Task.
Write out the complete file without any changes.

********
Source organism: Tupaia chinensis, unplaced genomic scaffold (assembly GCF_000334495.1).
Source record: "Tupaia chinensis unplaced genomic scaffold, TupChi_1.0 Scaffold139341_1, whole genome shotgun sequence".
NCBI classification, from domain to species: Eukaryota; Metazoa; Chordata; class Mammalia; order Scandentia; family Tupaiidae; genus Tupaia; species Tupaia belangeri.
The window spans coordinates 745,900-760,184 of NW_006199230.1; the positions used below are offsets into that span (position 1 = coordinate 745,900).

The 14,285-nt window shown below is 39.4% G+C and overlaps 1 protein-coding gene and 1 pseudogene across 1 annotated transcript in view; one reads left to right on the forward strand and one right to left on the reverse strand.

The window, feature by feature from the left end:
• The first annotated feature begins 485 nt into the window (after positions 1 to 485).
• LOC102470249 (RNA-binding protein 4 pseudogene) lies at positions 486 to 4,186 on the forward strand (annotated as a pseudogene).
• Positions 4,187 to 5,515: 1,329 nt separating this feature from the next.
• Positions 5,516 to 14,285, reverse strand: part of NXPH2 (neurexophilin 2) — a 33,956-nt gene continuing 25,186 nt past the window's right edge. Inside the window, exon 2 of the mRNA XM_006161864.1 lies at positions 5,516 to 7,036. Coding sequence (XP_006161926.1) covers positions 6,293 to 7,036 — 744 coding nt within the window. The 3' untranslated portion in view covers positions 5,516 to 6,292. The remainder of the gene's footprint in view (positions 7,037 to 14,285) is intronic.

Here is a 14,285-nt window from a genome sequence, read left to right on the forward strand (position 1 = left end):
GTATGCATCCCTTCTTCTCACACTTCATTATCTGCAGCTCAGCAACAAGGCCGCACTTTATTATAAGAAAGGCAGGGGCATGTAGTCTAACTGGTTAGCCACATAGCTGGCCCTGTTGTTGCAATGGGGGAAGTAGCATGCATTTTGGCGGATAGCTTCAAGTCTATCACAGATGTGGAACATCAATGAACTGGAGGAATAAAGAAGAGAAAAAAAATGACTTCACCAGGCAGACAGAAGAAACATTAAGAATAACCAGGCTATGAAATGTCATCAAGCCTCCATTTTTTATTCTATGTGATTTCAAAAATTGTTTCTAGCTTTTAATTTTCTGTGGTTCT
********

Source organism: Tupaia chinensis, unplaced genomic scaffold (assembly GCF_000334495.1).
Source record: "Tupaia chinensis unplaced genomic scaffold, TupChi_1.0 Scaffold139341_1, whole genome shotgun sequence".
NCBI classification, from domain to species: Eukaryota; Metazoa; Chordata; class Mammalia; order Scandentia; family Tupaiidae; genus Tupaia; species Tupaia belangeri.
The window spans coordinates 745,900-760,184 of NW_006199230.1; the positions used below are offsets into that span (position 1 = coordinate 745,900).

The 14,285-nt window shown below is 39.4% G+C and overlaps 1 protein-coding gene and 1 pseudogene across 1 annotated transcript in view; one reads left to right on the forward strand and one right to left on the reverse strand.

The window, feature by feature from the left end:
• The first annotated feature begins 485 nt into the window (after positions 1 to 485).
• LOC102470249 (RNA-binding protein 4 pseudogene) lies at positions 486 to 4,186 on the forward strand (annotated as a pseudogene).
• Positions 4,187 to 5,515: 1,329 nt separating this feature from the next.
• Positions 5,516 to 14,285, reverse strand: part of NXPH2 (neurexophilin 2) — a 33,956-nt gene continuing 25,186 nt past the window's right edge. Inside the window, exon 2 of the mRNA XM_006161864.1 lies at positions 5,516 to 7,036. Coding sequence (XP_006161926.1) covers positions 6,293 to 7,036 — 744 coding nt within the window. The 3' untranslated portion in view covers positions 5,516 to 6,292. The remainder of the gene's footprint in view (positions 7,037 to 14,285) is intronic.

Here is a 14,285-nt window from a genome sequence, read left to right on the forward strand (position 1 = left end):
GTATGCATCCCTTCTTCTCACACTTCATTATCTGCAGCTCAGCAACAAGGCCGCACTTTATTATAAGAAAGGCAGGGGCATGTAGTCTAACTGGTTAGCCACATAGCTGGCCCTGTTGTTGCAATGGGGGAAGTAGCATGCATTTTGGCGGATAGCTTCAAGTCTATCACAGATGTGGAACATCAATGAACTGGAGGAATAAAGAAGAGAAAAAAAATGACTTCACCAGGCAGACAGAAGAAACATTAAGAATAACCAGGCTATGAAATGTCATCAAGCCTCCATTTTTTATTCTATGTGATTTCAAAAATTGTTTCTAGCTTTTAATTTTCTGTGGTTCT